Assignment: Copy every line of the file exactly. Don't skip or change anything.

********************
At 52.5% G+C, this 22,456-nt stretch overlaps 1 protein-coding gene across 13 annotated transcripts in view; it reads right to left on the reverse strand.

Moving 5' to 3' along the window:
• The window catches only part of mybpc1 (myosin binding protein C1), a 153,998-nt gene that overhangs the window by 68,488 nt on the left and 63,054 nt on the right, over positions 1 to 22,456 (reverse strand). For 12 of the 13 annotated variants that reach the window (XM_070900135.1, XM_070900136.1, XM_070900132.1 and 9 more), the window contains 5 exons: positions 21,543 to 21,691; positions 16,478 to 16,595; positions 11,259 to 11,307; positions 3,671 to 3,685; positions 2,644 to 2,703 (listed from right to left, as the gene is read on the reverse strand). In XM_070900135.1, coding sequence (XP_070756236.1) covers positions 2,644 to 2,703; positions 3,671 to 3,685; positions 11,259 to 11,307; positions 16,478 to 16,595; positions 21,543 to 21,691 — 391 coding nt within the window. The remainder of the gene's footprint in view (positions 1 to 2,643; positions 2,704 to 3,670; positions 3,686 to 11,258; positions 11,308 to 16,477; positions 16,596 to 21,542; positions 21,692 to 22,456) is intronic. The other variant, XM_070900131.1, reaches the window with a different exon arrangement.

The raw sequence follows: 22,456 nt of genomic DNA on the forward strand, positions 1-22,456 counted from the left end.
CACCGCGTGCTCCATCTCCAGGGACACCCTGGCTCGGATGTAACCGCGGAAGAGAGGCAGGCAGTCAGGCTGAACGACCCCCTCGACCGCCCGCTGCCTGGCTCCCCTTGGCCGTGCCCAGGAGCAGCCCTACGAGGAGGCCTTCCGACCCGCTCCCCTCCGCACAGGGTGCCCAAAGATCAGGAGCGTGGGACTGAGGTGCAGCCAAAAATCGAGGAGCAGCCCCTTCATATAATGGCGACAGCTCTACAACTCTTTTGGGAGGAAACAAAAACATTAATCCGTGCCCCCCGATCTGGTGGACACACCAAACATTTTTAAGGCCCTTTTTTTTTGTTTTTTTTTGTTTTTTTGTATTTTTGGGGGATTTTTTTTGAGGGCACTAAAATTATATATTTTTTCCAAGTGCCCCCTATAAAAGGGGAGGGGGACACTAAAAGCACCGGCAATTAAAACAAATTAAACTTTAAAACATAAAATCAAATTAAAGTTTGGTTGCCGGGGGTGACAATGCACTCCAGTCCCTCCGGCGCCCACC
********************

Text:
At 52.5% G+C, this 22,456-nt stretch overlaps 1 protein-coding gene across 13 annotated transcripts in view; it reads right to left on the reverse strand.

Moving 5' to 3' along the window:
• The window catches only part of mybpc1 (myosin binding protein C1), a 153,998-nt gene that overhangs the window by 68,488 nt on the left and 63,054 nt on the right, over positions 1 to 22,456 (reverse strand). For 12 of the 13 annotated variants that reach the window (XM_070900135.1, XM_070900136.1, XM_070900132.1 and 9 more), the window contains 5 exons: positions 21,543 to 21,691; positions 16,478 to 16,595; positions 11,259 to 11,307; positions 3,671 to 3,685; positions 2,644 to 2,703 (listed from right to left, as the gene is read on the reverse strand). In XM_070900135.1, coding sequence (XP_070756236.1) covers positions 2,644 to 2,703; positions 3,671 to 3,685; positions 11,259 to 11,307; positions 16,478 to 16,595; positions 21,543 to 21,691 — 391 coding nt within the window. The remainder of the gene's footprint in view (positions 1 to 2,643; positions 2,704 to 3,670; positions 3,686 to 11,258; positions 11,308 to 16,477; positions 16,596 to 21,542; positions 21,692 to 22,456) is intronic. The other variant, XM_070900131.1, reaches the window with a different exon arrangement.

The raw sequence follows: 22,456 nt of genomic DNA on the forward strand, positions 1-22,456 counted from the left end.
CACCGCGTGCTCCATCTCCAGGGACACCCTGGCTCGGATGTAACCGCGGAAGAGAGGCAGGCAGTCAGGCTGAACGACCCCCTCGACCGCCCGCTGCCTGGCTCCCCTTGGCCGTGCCCAGGAGCAGCCCTACGAGGAGGCCTTCCGACCCGCTCCCCTCCGCACAGGGTGCCCAAAGATCAGGAGCGTGGGACTGAGGTGCAGCCAAAAATCGAGGAGCAGCCCCTTCATATAATGGCGACAGCTCTACAACTCTTTTGGGAGGAAACAAAAACATTAATCCGTGCCCCCCGATCTGGTGGACACACCAAACATTTTTAAGGCCCTTTTTTTTTGTTTTTTTTTGTTTTTTTGTATTTTTGGGGGATTTTTTTTGAGGGCACTAAAATTATATATTTTTTCCAAGTGCCCCCTATAAAAGGGGAGGGGGACACTAAAAGCACCGGCAATTAAAACAAATTAAACTTTAAAACATAAAATCAAATTAAAGTTTGGTTGCCGGGGGTGACAATGCACTCCAGTCCCTCCGGCGCCCACC